More ado about port security

The revolutionary promise (or not) of Sino-Indian worker solidarity


Andrew Leonard
September 29, 2006 10:12PM (UTC)

"It must be borne in mind first of all that the imperialist world, particularly the U.S., would like nothing better than to see the two principal Asiatic powers, the two powers which hold the greatest revolutionary promise for mankind in the east, locked in military combat, shedding the blood of thousands, absorbing the resources and energies of millions of people, which should be used to construct a revolutionary way of life."

The strangest fragments of history surface, like random flotsam after a flood, when Googling without the proper safety precautions. I was looking for a little historical background on the border war between China and India in 1962, when I stumbled on the above analysis from the Workers World Party, written at some point during the 1960s.

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The easy segue from this time capsule would be to some kind of self-congratulatory neocon snark about how China and India (the abovementioned Asiatic powers) now hold far more promise for the world triumph of capitalism than for socialism. But my curiosity about historic clashes between China and India was sparked by real current events involving Communist, not capitalist, solidarity.

Earlier this month, the Indian federal goverment cancelled the bid of two Chinese companies to work on a port construction deal in Kerala, the most recent in a series of decisions that has limited Chinese involvement in Indian infrastrural projects. (Thanks to The Acorn for the tip). The Communist Party of India (Marxist), which is a coalition member of India's ruling government, (and not to be confused with the Communist Party of India (Maoist) which is currently conducting a "people's war" in northern India) is upset at the federal decision. There's even rumblings that the move was made to placate U.S. neoimperialists who are plotting a new Cold War against China. Why are U.S. companies (and even Arab companies -- yes, Dubai Ports World!) allowed to participate in major Indian infrastructure projects, but not Chinese?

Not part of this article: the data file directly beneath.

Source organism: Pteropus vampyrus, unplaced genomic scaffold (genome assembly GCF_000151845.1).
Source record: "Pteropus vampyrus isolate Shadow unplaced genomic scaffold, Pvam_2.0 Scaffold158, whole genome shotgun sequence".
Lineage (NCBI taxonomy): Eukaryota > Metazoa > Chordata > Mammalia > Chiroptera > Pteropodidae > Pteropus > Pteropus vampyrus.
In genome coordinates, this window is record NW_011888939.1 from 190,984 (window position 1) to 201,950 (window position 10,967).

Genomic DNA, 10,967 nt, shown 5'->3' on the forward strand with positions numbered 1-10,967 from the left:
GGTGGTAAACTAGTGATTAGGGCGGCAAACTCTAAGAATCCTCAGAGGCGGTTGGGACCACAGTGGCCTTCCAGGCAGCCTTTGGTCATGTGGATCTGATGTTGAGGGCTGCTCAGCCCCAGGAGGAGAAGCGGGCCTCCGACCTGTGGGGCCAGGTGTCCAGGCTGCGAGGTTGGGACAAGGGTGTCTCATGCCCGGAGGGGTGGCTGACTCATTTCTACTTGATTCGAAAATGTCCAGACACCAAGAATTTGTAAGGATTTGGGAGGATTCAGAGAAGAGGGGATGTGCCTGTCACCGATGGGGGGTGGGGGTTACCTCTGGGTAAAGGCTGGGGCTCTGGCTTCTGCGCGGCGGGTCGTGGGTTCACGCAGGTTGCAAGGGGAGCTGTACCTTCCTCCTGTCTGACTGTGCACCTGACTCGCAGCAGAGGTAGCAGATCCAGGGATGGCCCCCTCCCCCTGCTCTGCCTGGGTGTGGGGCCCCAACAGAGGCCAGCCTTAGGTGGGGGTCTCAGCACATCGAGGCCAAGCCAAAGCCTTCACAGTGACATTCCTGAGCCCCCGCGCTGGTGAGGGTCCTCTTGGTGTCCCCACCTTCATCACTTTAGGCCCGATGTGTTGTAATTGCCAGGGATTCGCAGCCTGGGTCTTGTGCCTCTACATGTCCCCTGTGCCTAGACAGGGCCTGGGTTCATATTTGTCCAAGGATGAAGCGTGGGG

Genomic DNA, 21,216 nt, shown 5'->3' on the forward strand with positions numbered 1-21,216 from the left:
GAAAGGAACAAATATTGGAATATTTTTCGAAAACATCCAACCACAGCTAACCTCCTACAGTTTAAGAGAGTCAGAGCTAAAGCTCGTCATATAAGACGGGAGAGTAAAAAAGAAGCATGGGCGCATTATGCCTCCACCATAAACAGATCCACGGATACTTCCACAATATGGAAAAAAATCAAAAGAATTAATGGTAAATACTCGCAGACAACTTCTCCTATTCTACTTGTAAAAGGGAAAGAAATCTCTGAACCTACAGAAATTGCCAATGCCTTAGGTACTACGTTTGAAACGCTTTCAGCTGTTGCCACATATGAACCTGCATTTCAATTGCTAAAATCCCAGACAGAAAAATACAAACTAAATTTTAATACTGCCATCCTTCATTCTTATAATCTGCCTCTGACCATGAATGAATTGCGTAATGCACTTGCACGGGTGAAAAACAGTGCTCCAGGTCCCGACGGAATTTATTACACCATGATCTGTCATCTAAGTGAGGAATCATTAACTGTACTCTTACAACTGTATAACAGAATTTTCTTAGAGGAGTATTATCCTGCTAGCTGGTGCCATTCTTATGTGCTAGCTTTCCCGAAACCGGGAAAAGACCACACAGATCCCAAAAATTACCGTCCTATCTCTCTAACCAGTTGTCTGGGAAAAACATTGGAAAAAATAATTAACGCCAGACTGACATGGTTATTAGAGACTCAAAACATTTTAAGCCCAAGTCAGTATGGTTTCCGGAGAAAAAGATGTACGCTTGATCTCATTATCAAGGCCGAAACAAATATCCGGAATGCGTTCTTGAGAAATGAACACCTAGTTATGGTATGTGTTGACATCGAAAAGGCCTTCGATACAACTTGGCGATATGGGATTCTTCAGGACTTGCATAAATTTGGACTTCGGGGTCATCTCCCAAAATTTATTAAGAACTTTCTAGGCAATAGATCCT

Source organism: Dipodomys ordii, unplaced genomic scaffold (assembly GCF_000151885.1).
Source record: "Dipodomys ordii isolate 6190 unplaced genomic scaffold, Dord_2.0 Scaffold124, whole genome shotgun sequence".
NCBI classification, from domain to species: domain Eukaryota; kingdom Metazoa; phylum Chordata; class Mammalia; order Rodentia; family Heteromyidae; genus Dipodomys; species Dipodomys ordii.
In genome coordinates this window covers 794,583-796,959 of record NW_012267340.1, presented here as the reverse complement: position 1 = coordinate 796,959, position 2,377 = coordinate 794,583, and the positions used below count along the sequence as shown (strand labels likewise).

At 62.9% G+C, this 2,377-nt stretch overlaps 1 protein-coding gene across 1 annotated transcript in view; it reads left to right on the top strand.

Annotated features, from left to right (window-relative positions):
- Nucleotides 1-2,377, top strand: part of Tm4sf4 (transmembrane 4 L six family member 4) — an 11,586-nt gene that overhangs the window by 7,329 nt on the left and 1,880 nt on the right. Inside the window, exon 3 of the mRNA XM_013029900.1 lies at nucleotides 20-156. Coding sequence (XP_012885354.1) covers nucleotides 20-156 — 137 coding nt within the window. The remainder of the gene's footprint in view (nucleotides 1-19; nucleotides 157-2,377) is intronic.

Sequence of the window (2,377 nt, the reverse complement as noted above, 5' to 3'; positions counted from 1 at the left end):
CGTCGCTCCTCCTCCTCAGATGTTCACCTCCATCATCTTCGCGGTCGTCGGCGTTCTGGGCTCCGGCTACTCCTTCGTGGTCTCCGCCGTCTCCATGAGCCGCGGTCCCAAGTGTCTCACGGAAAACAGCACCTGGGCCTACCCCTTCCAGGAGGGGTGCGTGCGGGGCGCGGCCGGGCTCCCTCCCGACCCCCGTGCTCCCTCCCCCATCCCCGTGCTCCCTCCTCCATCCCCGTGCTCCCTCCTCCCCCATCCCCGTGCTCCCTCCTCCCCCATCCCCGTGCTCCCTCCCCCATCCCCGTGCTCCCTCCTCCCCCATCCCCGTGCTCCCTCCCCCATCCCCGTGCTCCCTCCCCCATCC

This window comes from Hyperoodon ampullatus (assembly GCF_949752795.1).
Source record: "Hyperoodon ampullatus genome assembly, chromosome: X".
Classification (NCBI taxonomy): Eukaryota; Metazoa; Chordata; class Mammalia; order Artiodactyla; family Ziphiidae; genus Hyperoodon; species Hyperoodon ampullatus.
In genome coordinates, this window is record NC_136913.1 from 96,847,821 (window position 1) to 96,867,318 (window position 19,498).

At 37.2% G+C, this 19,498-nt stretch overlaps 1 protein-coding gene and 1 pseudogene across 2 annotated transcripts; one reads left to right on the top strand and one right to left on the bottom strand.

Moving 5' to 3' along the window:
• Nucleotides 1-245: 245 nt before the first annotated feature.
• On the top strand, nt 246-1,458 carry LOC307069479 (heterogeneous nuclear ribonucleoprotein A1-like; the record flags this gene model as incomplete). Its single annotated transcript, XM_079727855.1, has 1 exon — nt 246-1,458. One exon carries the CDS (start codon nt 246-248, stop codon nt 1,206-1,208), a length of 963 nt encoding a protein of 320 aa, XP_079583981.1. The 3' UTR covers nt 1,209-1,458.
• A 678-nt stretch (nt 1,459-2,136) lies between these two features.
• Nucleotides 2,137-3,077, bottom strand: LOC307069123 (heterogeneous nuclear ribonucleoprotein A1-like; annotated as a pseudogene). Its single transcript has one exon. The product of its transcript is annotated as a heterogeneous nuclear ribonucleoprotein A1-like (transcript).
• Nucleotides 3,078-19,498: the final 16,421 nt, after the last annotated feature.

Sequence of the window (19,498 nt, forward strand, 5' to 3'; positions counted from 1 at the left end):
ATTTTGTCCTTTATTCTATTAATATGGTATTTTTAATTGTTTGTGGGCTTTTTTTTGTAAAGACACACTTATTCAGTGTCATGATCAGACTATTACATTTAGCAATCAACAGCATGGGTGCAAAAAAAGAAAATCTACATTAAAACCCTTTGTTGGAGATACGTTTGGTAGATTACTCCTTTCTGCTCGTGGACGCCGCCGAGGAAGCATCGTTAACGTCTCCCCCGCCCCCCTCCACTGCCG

The ban on Chinese involvement ostensibly dates back to rules put in place in 1962, when China manhandled India in a brief territorial dispute. But it's been almost twenty years since any significant hostilities between China and India, and there has recently been plenty of rhetoric about how a glorious Asian alliance between China's hardware skills and India's software skills could dominate the global economy, wresting control of the future from the decaying West. China has also been quick to point out that there are no similar restrictions on Indian investment in China. Finally, there's the small irony that Kerala's state government is currently run by Communists. When an Indian Communist governed state isn't allowed to let Chinese Communists be involved in a construction project because of "security" concerns, one has to ask, hey, where's the international Marxist-Leninist love?

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Andrew Leonard

Andrew Leonard is a staff writer at Salon. On Twitter, @koxinga21.

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China Globalization How The World Works India

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